17 June 1998
The Home Secretary, Jack Straw, met a delegation from the Muslim Council of Britain (MCB) led by its Secretary General Iqbal Sacranie. The delegation raised the concern that the new racial offences provisions of the Crime and Disorder bill would not protect the Muslim community. The Home Secretary acknowledged this concern and agreed to urgently consider whether the wording of the Bill could be amended accordingly. He stressed that, separately and in any event, guidance would be issued stressing the need for criminal justice agencies to take account of the need to protect Muslims in enforcing the new provisions.
Mr Sacranie pointed out that the concern of the Muslim community was shared by all other religious communities and race bodies such as the CRE, the 1990 and Runnymede Trusts, Bandung Parliamentary Institute, Society of Black Lawyers and more than a hundred MP’s from all political parties, who have expressed their support for the amendment to the bill.
The MCB delegation also sought support for the inclusion in the national census of a question relating to religious affiliation, which is also supported by other religious groups. Mr Straw agreed that this was an important issue but noted that the structure of the census questionnaire was still under discussion within the Government.
The MCB delegation raised the need for legal protection against religious discrimination. Other religious and secular organisations including the CRE and the 1990 and Runnymede Trusts support this. The Home Secretary said that the government accepted that this was an issue and was currently engaged in research aimed at defining the problem. He made it clear that the MCB would be consulted on the outcome of the research and their views would be welcomed.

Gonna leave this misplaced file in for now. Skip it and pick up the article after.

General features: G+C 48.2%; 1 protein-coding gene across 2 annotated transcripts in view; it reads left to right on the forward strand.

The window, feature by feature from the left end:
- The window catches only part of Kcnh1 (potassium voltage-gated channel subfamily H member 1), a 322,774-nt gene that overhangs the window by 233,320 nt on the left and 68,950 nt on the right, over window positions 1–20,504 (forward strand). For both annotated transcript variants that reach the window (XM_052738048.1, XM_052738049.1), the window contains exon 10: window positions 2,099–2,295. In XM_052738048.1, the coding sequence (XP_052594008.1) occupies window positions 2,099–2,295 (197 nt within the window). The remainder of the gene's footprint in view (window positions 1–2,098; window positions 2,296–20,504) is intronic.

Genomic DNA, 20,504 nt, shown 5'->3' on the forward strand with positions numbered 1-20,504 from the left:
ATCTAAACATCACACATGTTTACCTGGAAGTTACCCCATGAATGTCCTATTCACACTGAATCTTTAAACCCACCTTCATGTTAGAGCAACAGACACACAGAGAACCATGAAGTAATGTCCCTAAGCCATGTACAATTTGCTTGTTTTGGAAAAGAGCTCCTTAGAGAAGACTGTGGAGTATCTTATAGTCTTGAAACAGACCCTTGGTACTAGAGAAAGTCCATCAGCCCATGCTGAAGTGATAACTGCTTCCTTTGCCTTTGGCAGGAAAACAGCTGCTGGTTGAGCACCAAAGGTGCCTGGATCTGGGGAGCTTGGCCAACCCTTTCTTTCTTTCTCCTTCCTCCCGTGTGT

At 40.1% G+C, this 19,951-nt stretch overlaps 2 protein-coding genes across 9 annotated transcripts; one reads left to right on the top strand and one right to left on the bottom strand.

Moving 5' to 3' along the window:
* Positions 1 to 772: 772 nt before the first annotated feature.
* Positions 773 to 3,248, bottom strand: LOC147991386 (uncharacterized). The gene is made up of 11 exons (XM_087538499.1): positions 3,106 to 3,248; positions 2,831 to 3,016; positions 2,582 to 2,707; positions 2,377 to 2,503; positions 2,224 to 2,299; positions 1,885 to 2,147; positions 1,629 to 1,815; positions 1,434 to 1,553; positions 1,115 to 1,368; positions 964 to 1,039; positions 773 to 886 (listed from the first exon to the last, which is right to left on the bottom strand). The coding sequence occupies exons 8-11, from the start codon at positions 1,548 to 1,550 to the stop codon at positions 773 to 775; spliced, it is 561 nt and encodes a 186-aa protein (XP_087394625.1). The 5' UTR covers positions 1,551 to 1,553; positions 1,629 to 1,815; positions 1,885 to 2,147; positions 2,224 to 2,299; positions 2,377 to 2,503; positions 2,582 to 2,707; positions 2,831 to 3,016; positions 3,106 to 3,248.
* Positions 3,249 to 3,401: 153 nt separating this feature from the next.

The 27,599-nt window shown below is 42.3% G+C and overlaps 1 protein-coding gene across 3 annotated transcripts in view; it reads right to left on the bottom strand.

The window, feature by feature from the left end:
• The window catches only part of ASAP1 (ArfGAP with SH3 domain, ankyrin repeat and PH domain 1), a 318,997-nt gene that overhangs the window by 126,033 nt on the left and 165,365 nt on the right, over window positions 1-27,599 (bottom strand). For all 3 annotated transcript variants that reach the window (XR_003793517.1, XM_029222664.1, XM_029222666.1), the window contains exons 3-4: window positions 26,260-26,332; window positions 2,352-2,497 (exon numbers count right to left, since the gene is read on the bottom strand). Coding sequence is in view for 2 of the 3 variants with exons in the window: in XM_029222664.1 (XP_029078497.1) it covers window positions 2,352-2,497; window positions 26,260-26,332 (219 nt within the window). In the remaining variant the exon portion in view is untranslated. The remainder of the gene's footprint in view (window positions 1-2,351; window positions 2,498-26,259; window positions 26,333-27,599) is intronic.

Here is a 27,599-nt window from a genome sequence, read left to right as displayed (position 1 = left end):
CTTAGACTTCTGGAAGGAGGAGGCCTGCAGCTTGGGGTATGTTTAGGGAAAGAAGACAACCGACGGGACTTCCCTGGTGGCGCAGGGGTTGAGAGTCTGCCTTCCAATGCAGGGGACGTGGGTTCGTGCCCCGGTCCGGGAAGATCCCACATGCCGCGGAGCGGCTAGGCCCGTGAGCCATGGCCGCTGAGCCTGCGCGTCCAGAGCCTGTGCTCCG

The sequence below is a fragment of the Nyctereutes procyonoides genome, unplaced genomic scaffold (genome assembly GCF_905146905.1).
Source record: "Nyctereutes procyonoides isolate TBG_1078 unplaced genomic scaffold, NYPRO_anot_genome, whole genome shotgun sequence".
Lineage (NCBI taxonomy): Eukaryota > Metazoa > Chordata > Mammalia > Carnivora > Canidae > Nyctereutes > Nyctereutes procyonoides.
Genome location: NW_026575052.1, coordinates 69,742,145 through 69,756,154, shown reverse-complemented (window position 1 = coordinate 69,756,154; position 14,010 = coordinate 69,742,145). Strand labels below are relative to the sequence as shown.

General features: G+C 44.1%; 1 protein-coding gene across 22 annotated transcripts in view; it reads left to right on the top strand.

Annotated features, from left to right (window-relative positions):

The meeting also discussed the need to stop using the term Islamic Fundamentalist to describe terrorists since this was offensive to Muslims. The Home Secretary acknowledged this and said that the Government had been working during its EU presidency to raise awareness of such community relations issues amongst its European counterparts.
The issues of the honours system and public appointments were also raised. The Home Secretary made clear that the government was committed to increasing representation in these areas and encouraged members of the Muslim community to put forward nominations.
Mr Sacranie said “the meeting was constructive and encouraging and I am hopeful that appropriate action will be taken by the Secretary of State to ensure that the Muslim community is not further marginalised but can continue to play its responsible role for the betterment of society”
NOTES FOR EDITORS
1. The Members of the delegation were:
Iqbal Sacranie, Secretary General, Muslim Council of Britain
Sher Azam; Bradford Council of Mosques.
Dr Hamid Al-Majid; Director General, Islamic Cultural Centre.
Dr Imam Abduljalil Sajid; Director,Sussex Muslim Society.
Ms Adeela Rashid; Muslim Women’s Helpline.
Dr Zakuallah Khan; Chairman, Pakistan Welfare Association.
Iqbal Asaria, Member, Shia Ithna-Asheri Community of Middlesex (SICM)
2. Guidance on the Crime and Disorder Bills provisions will be issued to Criminal Justice agencies including the CPS, police and courts